What do flies and humans have in common other than a penchant for picnics? The answer is in the genes. Although separated by eons of evolution, the two species share certain genes that are strikingly similar in structure and are critical to the development of both life forms.
In a study supported by the National Institutes of Health, scientists at the University of Iowa have just identified one such gene as the cause of Rieger syndrome, a rare disorder that leaves its mark on many parts of the body. Affected individuals have facial bone abnormalities, small or missing teeth, and serious eye disorders that lead to glaucoma in 50 per cent of the cases. There can also be involvement of the pituitary gland and other organs. This is the first finding of a gene that results in glaucoma in a high proportion of affected patients. The findings are reported in the December issue of Nature Genetics.
Although Rieger syndrome is a rare disorder in which glaucoma strikes in childhood, finding the responsible gene gives scientists a tool to study the causes of the more common forms of adult glaucoma. It is also the first gene of its kind to be associated with the failure of tooth development.
The search for the Rieger gene, supported primarily by NIH's National Institute of Dental Research, led Drs. Elena Semina, Jeffrey Murray, and colleagues on a 5-year chase, sorting through the genes of 10 families. The long hunt culminated with the discovery that Rieger syndrome is caused by mutations in a new type of human "homeobox" gene. Members of this fascinating gene family are known to determine body shape in most forms of animal life and have been traced back to prehistoric worms that crawled on the earth over 600 million years ago.
The Rieger gene, named RGS, has a unique structure that ties it to a special group of homeobox genes first identified in the fruit fly, but not previously found in humans. Related genes in the fly are involved in the development of the insect's head region.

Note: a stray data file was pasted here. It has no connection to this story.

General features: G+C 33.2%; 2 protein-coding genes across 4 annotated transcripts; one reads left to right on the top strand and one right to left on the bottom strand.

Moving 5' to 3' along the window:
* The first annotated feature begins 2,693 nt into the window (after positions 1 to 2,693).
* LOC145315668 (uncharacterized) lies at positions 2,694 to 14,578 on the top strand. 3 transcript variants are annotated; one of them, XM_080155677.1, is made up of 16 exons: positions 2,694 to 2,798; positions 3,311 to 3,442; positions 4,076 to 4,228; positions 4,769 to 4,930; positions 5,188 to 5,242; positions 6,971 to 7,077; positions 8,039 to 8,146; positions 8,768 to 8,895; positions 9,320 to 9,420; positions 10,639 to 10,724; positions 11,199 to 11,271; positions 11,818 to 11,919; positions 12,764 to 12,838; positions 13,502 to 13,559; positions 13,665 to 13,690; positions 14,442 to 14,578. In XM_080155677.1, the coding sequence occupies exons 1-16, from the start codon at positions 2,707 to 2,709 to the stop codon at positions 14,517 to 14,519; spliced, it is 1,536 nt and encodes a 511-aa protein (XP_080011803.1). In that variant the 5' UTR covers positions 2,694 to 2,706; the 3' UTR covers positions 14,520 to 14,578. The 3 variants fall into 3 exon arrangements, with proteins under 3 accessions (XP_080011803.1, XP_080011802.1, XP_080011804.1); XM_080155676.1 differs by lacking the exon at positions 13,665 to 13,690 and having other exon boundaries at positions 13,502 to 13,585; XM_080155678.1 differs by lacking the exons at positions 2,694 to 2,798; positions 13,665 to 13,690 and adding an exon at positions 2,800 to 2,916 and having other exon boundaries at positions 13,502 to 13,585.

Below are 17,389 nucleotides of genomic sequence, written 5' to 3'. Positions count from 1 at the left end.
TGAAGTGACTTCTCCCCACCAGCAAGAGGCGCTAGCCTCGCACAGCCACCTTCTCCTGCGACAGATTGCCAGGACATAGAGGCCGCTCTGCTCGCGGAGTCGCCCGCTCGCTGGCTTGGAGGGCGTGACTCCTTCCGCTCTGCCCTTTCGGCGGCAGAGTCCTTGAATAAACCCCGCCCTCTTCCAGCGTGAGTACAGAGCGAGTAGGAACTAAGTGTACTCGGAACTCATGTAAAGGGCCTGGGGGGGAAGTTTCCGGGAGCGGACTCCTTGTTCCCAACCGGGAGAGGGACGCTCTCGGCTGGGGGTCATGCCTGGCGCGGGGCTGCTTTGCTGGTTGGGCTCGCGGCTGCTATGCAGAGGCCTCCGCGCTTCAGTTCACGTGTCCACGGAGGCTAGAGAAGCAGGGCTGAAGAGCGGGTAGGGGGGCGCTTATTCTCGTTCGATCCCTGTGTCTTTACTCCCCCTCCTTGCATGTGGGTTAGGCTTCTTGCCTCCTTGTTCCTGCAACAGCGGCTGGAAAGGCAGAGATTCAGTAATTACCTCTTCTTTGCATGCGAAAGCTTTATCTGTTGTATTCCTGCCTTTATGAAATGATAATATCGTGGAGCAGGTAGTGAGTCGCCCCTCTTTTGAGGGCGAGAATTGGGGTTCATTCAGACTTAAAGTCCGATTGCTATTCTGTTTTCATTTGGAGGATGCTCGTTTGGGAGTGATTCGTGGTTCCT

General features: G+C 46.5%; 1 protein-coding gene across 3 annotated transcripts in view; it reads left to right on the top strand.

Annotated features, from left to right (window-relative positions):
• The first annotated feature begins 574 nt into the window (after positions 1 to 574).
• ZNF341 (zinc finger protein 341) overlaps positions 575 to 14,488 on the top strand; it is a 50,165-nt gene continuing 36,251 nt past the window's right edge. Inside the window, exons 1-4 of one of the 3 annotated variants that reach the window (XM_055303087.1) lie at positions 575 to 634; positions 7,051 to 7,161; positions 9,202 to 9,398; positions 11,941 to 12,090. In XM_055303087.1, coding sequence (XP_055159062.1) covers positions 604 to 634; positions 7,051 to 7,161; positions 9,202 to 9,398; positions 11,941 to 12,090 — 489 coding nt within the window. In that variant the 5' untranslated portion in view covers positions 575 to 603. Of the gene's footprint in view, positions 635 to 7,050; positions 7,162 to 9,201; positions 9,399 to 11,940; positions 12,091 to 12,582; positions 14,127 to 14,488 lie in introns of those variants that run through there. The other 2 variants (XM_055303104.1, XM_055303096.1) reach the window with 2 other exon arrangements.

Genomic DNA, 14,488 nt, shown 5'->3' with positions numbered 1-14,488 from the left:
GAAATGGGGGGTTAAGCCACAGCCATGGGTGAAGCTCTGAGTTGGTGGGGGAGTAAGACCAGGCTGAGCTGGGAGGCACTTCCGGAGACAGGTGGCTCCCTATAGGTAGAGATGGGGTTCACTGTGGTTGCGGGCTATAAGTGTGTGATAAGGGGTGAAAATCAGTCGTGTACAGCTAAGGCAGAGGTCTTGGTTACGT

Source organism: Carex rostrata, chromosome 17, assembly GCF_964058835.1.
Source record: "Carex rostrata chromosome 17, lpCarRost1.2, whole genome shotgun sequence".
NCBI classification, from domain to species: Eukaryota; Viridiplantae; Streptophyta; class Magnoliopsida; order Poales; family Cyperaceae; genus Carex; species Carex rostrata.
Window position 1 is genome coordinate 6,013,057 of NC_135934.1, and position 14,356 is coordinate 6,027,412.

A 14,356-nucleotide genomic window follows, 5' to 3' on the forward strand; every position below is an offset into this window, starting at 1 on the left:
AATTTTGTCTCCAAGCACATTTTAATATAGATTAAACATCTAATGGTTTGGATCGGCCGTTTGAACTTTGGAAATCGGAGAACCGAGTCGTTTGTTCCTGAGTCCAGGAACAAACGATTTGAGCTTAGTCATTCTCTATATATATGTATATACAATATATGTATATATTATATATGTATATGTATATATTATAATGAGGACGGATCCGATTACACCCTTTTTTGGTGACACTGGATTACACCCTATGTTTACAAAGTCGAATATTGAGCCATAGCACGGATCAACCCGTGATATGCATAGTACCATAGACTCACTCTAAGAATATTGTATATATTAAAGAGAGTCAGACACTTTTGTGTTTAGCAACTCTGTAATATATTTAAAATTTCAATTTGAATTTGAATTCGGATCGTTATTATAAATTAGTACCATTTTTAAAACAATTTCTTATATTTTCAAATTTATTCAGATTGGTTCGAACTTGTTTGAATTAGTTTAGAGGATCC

The investigators have since discovered a closely related gene in mice that appears to be similar to the Rieger gene in both structure and function. The mouse studies further support the role of the RGS gene in the specific abnormalities that are seen in Rieger patients. In the developing mouse embryo, the gene is switched on in the eyes, jaws, umbilical cord, and pituitary, areas particularly hard hit in Rieger syndrome.
The investigators point out that RGS mutations were not detected in all Rieger patients. In such cases, they say, the disorder may be due to mutations in part of the gene not yet scanned, or result from mutations in a closely related gene.
The study was carried out by an international group of investigators, including Drs. Elena V. Semina, Rebecca Reiter, Nancy Leysens, W. Lee M. Alward, and Jeffrey C. Murray, University of Iowa; Dr. Kent W. Small, UCLA Medical Center; Dr. Nicole A. Datson, Sylvius Laboratoria, The Netherlands; Dr. Jacqueline Siegel-Bartelt, The Hospital for Sick Children, Ontario, Canada; Dr. Diane Bierke-Nelson, The Duluth Clinic, Minnesota; Dr. Pierre Bitoun, Hospital Jean Verdier, Bondy cedex, France; Dr. Bernhard U. Zabel, Klinikum Johannes Gutenberg-Universitat Mainz, Germany; and Dr. John C. Carey, University of Utah Health Sciences Center.